I'm sorry to have to tell you that I live with an uncomfortable truth. It's something I'm a little embarrassed about...and its something that is only too plain for everyone to see. The fact is, I am a fat man. There, I've said it.

Whose fault is this? Am I fat because I eat too much chocolate? Or is it because I would rather eat cement than take any exercise? No. Those things may be true. But in my house, the blame falls fair and square on Clare!

You see, before I was married, I was as thin as a rake. Seriously. I was like a golf-club...a long thin stick with feet sticking out at the end! You see, my approach to life has always been to live life at full pelt. My father-in-law once observed that I have only two speeds...stop, and go-go-go. Before I was married, I would sometimes go for days without stopping to eat. Eating was a chore...something that got in the way of all the other exciting things I was trying to get done. But Clare put a stop to all that. She takes the trouble to prepare delicious food, and to put it in front of me...telling me to stop working and have dinner. So, you see, it can't be my fault that I'm fat. It has to be Clare's!

She does this, of course, because she is a brilliant wife, partner and friend. She looks after me - and tries to moderate my tendency to be a workaholic. In many ways, Clare reminds me of St Peter's mother-in-law...whom we just heard about in our Gospel reading.

Did you notice what happened, as soon as Jesus had healed Peter's mother-in-law? According to Mark's account, 'the fever left her, and she began to serve them'.(Mark 1:31) Clare would do that. She takes such pleasure in hosting people in our house, that if Jesus healed her of a fever, I honestly believe she would immediately get up and start serving tea and biscuits too.

Now...a cautionary note. When we read about women like this, especially in the context of Jesus' time - the world of Roman-occupied Palestine - we need to understand the context in which what we read is taking place. What we mustn't do is assume that what worked for that culture automatically works for ours. We certainly shouldn't take this story - of Peter's serving-mother-in-law as some kind of biblical warrant for all women to be chained to the cooker. For a start, (in Luke Chapter 10) Jesus clearly didn't believe that. Remember the story of Mary and Martha? Remember how Jesus declared that Mary, the sister who had taken time out from domestic chores to listen to him, had chosen the better way?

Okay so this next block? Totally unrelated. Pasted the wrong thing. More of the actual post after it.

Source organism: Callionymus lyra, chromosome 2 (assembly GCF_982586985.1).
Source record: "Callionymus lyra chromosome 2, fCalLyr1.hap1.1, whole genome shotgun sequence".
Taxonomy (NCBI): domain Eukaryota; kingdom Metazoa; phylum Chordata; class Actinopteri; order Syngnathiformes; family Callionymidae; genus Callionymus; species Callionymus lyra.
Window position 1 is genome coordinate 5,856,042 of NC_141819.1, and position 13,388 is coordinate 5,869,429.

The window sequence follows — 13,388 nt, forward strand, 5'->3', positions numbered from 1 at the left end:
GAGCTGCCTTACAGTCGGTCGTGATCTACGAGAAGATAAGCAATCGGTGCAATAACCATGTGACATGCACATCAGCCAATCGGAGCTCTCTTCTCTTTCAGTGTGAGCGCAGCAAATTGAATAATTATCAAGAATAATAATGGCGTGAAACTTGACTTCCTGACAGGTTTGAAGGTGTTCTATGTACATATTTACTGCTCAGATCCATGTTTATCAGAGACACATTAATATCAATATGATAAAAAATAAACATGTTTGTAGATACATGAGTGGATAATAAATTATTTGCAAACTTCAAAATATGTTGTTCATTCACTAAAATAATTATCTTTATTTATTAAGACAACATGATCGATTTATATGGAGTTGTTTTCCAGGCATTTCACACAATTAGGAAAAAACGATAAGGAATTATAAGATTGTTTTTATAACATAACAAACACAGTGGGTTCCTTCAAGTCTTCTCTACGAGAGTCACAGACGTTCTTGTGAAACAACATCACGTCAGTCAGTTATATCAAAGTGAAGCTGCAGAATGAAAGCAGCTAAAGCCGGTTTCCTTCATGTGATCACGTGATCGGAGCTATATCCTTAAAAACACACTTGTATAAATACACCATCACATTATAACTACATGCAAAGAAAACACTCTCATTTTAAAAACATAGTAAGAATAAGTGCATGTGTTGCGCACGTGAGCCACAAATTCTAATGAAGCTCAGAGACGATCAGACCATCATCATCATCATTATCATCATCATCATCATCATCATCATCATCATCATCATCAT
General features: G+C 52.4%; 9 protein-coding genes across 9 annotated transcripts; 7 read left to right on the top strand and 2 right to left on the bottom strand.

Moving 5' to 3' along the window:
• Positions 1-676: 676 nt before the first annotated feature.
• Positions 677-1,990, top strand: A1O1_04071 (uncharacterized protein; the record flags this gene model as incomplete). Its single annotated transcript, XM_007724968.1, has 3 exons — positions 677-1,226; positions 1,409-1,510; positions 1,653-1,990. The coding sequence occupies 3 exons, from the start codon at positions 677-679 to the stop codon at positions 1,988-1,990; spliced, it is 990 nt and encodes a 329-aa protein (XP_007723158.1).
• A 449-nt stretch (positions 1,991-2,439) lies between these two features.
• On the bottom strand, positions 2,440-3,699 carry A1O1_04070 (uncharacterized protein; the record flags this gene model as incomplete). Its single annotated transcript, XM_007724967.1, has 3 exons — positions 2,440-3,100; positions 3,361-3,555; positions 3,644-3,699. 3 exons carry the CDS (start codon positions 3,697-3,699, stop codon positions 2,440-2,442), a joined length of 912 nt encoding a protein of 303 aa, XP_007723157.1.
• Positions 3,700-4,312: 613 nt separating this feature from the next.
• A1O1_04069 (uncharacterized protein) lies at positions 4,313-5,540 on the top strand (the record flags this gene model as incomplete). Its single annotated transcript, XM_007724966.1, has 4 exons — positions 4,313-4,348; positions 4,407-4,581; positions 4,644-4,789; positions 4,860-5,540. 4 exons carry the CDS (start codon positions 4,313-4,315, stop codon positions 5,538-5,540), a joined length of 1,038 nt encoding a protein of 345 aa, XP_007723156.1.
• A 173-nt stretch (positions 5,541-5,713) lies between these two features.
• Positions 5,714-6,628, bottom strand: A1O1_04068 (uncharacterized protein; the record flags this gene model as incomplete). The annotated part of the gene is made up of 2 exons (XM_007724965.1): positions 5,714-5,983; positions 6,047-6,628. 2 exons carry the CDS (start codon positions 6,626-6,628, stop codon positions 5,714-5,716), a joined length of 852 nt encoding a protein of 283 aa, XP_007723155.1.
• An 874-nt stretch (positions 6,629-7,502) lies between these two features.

Instead, let me invite you to see beyond the battle of the sexes, and into the underlying story. The important thing to note here, I think, is not that it was a woman who set about the task of serving the men... but that this particular woman, in this particular time and place, saw that serving was an honourable, noble and worthwhile thing for her to do.

This is quite simply because the notion of 'serving others' is absolutely at the heart of the Gospel. And that Peter's mother-in-law clearly found fulfillment in the act of serving.

Let's move on to look at the rest of this reading. You will remember, I hope, that after the event at Peter's house, Jesus went on to heal many sick people, and to cast out many demons. But as he did so, he commanded the demons not to speak...the text says, "because they knew him" or "because they knew who he was".

This is actually a recurring theme of St Mark's gospel. Time and time again, after Jesus has healed people, he commands them not to tell others. Then, when Peter confesses his belief that Jesus is the Christ, Jesus immediately warns him not to tell anyone. Later, after some of the disciples see Jesus talking with Moses and Elijah on the Mount of Transfiguration, Jesus again tells them not to tell anyone.

Why would this be? Why would Jesus repeatedly tell people not to talk about him - not to tell others what powerful miracles they have seen? Why would he command the demons not to declare who he is? What was Jesus hiding?

The answer comes perhaps in the only time during Mark's gospel when Jesus willingly says who he is. It comes when he is before the 'Sanhedrin' - the court of the Chief Priests - just before he is led out to die.

You'll find the story in Mark chapter 14. In verse 61, the high priest asks Jesus "Are you the Christ, the Son of the Blessed One?". Jesus replied, "I am..." Why now? Why does Jesus wait until this moment to publicly declare who he is?